1. Access to and from residential buildings to or from the street, the waterfront, or other public places must be outside of the pool enclosure, not though the pool area.
  2. A garage (whether attached or detached), shed, laundry, boatshed, or any structure not 100% associated with the pool is deemed to be a Residential Building – and that includes laundry lines!
  3. However, free-standing cabanas, pergolas, or similar structures designed to provide shade and which are solely associated with the pool and not with the residential building are permitted inside the pool area. Similarly, sheds or small structures designed and intended to house pool chemicals and equipment are permitted inside the pool area.

Swimming Pool Warning Signs – Specific Requirements

There must be an appropriate warning sign, including details of resuscitation (CPR) techniques, in the immediate vicinity of the pool area and which can be easily read from a distance of 3 metres.

Swimming Pool Requirement Exceptions – And Whether They Still Apply

For pools installed before 1st August 1990
For pools installed with doors and windows as barriers before 1/7/10
For pools built on waterfront properties

Property owners had the choice of fencing their pools, or either:

  • having latchable doors and restricted window openings, or;
  • using at least one side of their residential building wall or other such private building or structure to be part of the barrier.

These exception may still apply if, upon inspection, it is determined that:

  • The pool barrier has not been altered or rebuilt since the date of the original exemption;
  • The access to the pool has not been altered or rebuilt since the date of the original exemption;
  • That the pool has been continuously kept in compliance with the following:
  1. There is a latch on the door at least 1500mm above floor level on every door entering the pool area.
  2. Doors open away from the pool and are self-latching.
  3. There are no pet doors or other openings to the pool area greater than 100mm.
  4. The windows can only open to a maximum of 100mm;
    OR
    The windows are totally covered by bars or a mesh screen;
    AND
    The height from the sill of the lowest opening panel of a window (to the pool area) is at least 1800mm from the ground

Above Ground Pools

The walls of an above ground pool are not considered to be a compliant pool safety barrier.

* Please note, although we have tried to be as accurate as possible, rules do change. Please do not rely solely on this information. Please check Fair Trading NSW for more information.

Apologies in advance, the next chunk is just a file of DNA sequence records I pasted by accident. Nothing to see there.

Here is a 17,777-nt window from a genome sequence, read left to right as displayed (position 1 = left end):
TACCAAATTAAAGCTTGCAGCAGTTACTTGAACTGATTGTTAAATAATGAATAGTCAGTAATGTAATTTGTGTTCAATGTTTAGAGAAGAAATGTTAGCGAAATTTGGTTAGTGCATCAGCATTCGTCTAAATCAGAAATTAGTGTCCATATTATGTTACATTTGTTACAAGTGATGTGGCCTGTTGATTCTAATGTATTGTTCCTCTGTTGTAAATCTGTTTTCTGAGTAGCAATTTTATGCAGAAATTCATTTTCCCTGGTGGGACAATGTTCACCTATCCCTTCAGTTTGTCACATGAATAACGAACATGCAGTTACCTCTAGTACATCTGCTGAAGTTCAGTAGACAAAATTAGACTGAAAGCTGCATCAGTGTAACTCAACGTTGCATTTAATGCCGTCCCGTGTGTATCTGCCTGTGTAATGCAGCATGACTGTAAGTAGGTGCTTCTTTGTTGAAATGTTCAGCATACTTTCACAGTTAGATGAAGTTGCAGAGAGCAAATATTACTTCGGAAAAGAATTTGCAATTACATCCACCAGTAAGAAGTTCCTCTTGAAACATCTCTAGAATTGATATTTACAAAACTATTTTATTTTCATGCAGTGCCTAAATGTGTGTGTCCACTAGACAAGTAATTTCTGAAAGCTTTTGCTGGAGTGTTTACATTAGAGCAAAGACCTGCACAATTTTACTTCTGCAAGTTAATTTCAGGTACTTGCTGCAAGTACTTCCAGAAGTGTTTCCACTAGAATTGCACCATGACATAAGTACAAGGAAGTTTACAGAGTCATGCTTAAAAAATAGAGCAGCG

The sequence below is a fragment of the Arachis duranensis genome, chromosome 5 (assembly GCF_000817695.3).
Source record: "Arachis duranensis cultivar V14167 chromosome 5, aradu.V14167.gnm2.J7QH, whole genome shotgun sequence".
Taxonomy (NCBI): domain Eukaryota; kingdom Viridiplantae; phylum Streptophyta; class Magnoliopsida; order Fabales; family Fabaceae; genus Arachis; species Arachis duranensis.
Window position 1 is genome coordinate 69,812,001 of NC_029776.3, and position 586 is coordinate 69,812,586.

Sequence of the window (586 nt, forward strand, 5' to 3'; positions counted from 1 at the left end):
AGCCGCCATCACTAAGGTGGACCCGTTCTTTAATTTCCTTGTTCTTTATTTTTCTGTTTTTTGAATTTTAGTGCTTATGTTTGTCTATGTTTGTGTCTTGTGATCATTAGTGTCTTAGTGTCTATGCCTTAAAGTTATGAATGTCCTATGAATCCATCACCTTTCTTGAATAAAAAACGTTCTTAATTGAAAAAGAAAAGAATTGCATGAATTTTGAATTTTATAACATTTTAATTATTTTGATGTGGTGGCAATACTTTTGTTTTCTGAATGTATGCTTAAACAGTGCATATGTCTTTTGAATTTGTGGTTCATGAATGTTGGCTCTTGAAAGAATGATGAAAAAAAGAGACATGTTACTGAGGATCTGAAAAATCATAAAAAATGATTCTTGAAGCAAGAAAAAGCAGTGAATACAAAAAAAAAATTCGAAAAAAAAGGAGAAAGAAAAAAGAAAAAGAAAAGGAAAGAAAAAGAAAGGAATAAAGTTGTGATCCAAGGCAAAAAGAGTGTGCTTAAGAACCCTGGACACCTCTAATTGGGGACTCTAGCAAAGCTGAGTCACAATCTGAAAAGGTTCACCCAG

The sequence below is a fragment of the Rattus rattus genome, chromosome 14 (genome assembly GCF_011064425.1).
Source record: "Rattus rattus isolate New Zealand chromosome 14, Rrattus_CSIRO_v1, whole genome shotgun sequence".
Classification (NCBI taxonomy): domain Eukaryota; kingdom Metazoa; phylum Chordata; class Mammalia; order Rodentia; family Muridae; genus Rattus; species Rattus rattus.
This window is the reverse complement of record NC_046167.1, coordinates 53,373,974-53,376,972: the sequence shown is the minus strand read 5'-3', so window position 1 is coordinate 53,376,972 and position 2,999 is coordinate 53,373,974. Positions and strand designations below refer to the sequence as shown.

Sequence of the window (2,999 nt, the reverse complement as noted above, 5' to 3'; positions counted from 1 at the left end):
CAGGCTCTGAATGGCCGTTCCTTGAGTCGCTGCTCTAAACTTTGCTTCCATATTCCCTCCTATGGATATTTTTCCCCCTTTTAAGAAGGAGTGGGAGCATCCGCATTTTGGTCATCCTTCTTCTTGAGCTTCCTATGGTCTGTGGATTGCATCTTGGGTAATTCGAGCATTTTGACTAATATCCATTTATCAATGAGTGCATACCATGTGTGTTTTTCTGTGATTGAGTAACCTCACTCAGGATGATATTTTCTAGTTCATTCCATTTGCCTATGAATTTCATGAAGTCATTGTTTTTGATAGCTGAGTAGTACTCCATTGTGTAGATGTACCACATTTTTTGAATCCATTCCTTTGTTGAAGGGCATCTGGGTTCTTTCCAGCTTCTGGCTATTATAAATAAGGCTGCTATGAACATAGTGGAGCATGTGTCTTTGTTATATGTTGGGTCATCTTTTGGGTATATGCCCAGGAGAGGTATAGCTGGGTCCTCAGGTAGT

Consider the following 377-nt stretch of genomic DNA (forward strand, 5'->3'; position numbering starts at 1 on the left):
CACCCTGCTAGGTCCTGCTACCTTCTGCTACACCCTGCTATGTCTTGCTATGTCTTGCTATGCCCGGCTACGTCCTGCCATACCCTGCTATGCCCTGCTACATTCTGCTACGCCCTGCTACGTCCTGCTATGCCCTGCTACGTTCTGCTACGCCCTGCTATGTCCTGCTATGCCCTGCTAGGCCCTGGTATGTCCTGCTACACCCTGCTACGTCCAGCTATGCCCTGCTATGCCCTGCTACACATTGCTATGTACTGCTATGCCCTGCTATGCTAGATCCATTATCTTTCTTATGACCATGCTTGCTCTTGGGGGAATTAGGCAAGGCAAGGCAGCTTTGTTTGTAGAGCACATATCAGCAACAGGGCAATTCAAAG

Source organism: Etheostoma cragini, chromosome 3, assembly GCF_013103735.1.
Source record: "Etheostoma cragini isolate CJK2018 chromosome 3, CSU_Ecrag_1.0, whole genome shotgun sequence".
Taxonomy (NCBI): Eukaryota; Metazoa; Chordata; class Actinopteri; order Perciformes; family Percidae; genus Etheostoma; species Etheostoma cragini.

7 Comments

  1. It does not make sense to me that a pool barrier has to be only 1200mm high, yet a wall of a house with a window has to be 1800mm to the sill and the window has to only open 100mm. WHY?

    • So if there’s a house fire & it’s the only way out we burn because some kid might stealthily break into our home, stand on our kitchen table, open the window, jump 6-7 foot down into the cement without injury and drown in our pool…. makes sense huh.
      There should be exemptions for families with older children/teens & for parents who actually watch what their kids are doing instead of being self absorbed drinking coffee & surfing the net while their kid is drowning

  2. Hi I have a 4 meter round above ground temporary pool that is up but is empty can I still get a fine if there is no fence around it when it has no water in it? I am in nsw

  3. We have an in ground concrete pool built well before 1986 ( we have detailed renovation plans which shows the pool) we brought the house in 1996. We have put the house on the market and had a certificate of non compliance which after some work was done we were give a compliance. My problem is while we were away overseas the solicitor called in our local council officer, who is very unreasonable. He has now asked for the tiniest things to be rectified. The boundary fence is 1800 high made of bricks and black glass panels one very fine part of this fence is mils off 1800 and he wants it to be raised, it is a 4 meter drop to the ground on the other side of this fence. In the other corner we have a brick planter box 50cm high and 10 mt long, which forms part of the boundary, on top of which is a 1200cm pool fence, he wants us to remove this planter because it breeches the 90cm arch rule. Gee when I went to school many years ago 1200-900 was a clearance of 300 is it not? The house has byfold doors opening onto the pool area with locks, so we agree to installing a fence between the house and the pool for those forgetful parents even though I have raised 13 grandchildren in that home with not one incident. It will look god dam terrible but. I dont understand the pickiness of the rest of his complaints. Do we have a recourse can we call in someone else to approve the pool? Settlement is the end of November so we dont have time to go to land and enviroment. Thanks